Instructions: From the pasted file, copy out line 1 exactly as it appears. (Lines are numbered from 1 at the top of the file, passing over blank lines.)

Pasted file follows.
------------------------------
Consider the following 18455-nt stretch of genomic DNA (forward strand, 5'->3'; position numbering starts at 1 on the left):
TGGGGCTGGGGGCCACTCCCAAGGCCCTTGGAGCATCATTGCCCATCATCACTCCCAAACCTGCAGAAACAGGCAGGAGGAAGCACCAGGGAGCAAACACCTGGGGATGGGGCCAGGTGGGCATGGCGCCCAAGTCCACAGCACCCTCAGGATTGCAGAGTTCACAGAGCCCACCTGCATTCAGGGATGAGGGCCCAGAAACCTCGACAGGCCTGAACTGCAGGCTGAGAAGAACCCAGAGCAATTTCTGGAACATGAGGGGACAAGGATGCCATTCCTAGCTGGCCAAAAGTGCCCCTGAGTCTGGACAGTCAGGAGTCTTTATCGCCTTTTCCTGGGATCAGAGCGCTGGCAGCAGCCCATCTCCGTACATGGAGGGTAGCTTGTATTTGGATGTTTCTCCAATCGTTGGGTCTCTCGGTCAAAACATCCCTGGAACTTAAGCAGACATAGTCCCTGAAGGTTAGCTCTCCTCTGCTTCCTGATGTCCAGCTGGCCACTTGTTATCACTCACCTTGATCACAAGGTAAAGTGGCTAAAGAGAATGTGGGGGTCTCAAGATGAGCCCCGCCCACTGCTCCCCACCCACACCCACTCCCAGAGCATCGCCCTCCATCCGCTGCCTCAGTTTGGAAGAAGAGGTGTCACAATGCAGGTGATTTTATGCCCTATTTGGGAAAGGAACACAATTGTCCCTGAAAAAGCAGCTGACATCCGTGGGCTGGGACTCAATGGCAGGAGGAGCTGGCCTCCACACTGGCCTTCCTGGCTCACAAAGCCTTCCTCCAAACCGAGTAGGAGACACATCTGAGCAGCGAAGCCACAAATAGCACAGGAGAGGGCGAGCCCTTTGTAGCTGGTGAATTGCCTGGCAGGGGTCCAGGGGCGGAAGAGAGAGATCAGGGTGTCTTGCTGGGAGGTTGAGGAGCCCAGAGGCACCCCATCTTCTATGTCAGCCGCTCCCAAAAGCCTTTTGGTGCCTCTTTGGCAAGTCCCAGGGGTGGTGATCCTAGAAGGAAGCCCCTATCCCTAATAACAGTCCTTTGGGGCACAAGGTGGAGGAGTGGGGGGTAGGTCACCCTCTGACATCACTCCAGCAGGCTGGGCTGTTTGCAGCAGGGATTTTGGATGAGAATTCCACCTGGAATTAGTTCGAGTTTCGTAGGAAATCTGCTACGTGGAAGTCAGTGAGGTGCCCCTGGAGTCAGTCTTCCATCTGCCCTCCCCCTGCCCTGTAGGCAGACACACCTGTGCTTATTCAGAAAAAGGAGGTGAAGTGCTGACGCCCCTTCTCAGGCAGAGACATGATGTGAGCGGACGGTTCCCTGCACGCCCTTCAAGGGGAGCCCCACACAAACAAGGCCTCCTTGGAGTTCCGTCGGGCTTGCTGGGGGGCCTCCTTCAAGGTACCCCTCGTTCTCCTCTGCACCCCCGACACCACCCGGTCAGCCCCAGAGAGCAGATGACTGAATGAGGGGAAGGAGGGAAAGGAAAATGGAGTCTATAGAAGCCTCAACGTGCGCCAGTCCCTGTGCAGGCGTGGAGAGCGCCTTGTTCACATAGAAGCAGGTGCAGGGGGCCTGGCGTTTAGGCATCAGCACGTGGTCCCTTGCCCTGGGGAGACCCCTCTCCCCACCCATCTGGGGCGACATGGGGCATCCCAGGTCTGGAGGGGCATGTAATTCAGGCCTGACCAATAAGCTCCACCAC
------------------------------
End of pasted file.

Consider the following 18455-nt stretch of genomic DNA (forward strand, 5'->3'; position numbering starts at 1 on the left):